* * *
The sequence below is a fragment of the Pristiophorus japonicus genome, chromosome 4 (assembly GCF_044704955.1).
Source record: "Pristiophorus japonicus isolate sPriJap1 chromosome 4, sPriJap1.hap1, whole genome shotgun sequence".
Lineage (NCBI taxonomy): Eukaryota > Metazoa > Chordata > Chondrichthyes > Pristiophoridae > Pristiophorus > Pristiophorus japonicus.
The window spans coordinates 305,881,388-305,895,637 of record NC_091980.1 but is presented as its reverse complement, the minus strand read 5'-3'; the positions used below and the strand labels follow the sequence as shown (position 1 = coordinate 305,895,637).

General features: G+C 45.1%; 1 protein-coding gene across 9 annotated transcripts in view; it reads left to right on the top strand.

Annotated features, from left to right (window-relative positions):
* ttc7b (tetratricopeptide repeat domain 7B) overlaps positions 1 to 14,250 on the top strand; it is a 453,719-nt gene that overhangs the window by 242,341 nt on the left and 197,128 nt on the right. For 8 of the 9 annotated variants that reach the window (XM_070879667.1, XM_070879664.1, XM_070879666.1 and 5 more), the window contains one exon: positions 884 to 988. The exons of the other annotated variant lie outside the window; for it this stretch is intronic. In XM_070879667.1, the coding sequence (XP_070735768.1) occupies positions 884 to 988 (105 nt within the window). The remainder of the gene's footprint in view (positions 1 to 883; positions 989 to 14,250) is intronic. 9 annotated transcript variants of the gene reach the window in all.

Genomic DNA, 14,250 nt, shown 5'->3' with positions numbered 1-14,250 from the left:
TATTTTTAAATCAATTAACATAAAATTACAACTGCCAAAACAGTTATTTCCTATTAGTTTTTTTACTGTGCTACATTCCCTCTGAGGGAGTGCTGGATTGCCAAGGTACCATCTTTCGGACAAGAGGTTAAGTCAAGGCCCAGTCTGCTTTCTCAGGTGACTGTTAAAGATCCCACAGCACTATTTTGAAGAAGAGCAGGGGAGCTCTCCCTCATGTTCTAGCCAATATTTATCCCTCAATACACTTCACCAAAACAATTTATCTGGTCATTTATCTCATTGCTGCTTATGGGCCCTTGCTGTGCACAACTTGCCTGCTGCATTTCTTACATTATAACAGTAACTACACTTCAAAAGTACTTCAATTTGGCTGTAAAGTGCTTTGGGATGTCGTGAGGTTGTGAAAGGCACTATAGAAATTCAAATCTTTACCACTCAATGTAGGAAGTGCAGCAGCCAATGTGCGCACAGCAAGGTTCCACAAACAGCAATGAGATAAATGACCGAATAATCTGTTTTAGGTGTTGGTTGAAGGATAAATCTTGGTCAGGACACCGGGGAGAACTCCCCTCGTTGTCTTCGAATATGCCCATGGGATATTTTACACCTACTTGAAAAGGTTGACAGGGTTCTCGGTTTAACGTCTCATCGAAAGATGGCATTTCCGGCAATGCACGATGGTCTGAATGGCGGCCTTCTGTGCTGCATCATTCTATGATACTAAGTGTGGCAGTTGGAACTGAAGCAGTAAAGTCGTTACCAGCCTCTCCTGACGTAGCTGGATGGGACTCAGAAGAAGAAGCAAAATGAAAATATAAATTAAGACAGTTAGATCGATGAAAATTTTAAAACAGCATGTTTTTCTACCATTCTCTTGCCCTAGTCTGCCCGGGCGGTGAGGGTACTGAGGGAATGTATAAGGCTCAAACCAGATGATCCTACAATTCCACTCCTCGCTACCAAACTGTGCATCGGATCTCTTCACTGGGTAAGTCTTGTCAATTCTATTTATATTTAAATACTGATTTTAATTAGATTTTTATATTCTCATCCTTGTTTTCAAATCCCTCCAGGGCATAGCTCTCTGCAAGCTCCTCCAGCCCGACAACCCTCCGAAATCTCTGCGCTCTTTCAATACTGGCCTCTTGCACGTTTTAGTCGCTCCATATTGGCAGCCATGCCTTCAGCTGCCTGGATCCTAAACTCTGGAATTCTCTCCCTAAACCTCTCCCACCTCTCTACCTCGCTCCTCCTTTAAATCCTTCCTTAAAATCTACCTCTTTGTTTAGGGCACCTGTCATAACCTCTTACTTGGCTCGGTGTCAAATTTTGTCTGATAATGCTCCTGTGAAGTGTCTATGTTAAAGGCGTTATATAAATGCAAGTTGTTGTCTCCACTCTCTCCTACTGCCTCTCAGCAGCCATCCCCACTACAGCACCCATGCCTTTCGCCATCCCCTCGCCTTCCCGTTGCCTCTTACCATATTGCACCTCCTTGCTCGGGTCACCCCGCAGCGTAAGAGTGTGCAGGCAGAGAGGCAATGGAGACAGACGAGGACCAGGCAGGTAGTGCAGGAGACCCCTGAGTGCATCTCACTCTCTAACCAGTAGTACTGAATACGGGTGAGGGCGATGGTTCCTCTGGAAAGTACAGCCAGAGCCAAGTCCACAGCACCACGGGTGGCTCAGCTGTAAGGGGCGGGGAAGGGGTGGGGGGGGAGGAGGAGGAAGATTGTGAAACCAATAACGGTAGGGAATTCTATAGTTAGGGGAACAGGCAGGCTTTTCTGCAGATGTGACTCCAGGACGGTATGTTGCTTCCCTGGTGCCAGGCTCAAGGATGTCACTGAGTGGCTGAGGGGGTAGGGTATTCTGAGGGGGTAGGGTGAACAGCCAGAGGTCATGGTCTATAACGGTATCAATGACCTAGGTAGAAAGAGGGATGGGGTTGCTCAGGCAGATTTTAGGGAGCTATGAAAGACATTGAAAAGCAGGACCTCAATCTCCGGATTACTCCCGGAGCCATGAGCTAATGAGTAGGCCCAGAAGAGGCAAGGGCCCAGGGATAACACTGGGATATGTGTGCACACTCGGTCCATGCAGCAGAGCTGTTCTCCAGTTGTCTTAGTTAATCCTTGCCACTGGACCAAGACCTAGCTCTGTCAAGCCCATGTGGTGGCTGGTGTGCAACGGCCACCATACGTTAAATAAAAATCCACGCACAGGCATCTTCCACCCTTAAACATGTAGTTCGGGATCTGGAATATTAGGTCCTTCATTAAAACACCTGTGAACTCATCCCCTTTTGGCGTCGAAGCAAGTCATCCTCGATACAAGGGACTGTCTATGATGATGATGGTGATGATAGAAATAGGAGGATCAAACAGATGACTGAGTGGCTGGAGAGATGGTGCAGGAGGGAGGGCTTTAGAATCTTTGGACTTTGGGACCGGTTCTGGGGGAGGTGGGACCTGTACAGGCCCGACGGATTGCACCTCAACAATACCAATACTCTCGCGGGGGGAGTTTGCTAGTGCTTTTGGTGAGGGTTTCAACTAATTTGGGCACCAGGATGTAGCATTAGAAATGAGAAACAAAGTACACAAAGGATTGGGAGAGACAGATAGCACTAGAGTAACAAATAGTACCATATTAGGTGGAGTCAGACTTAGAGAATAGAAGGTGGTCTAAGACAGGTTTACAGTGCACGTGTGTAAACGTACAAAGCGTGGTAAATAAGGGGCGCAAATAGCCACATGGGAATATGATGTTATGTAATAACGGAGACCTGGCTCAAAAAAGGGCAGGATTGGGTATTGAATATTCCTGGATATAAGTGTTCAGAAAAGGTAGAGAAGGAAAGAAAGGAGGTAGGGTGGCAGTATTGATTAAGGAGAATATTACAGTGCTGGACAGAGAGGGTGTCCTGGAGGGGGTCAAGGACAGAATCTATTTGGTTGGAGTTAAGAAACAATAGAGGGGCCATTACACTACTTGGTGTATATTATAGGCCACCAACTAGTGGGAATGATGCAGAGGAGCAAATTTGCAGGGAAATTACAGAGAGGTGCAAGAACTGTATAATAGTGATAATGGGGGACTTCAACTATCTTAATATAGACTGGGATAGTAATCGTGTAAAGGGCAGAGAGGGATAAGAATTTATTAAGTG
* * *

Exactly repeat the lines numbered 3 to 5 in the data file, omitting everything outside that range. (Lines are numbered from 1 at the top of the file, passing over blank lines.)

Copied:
Lineage (NCBI taxonomy): Eukaryota > Metazoa > Chordata > Chondrichthyes > Pristiophoridae > Pristiophorus > Pristiophorus japonicus.
The window spans coordinates 305,881,388-305,895,637 of record NC_091980.1 but is presented as its reverse complement, the minus strand read 5'-3'; the positions used below and the strand labels follow the sequence as shown (position 1 = coordinate 305,895,637).

General features: G+C 45.1%; 1 protein-coding gene across 9 annotated transcripts in view; it reads left to right on the top strand.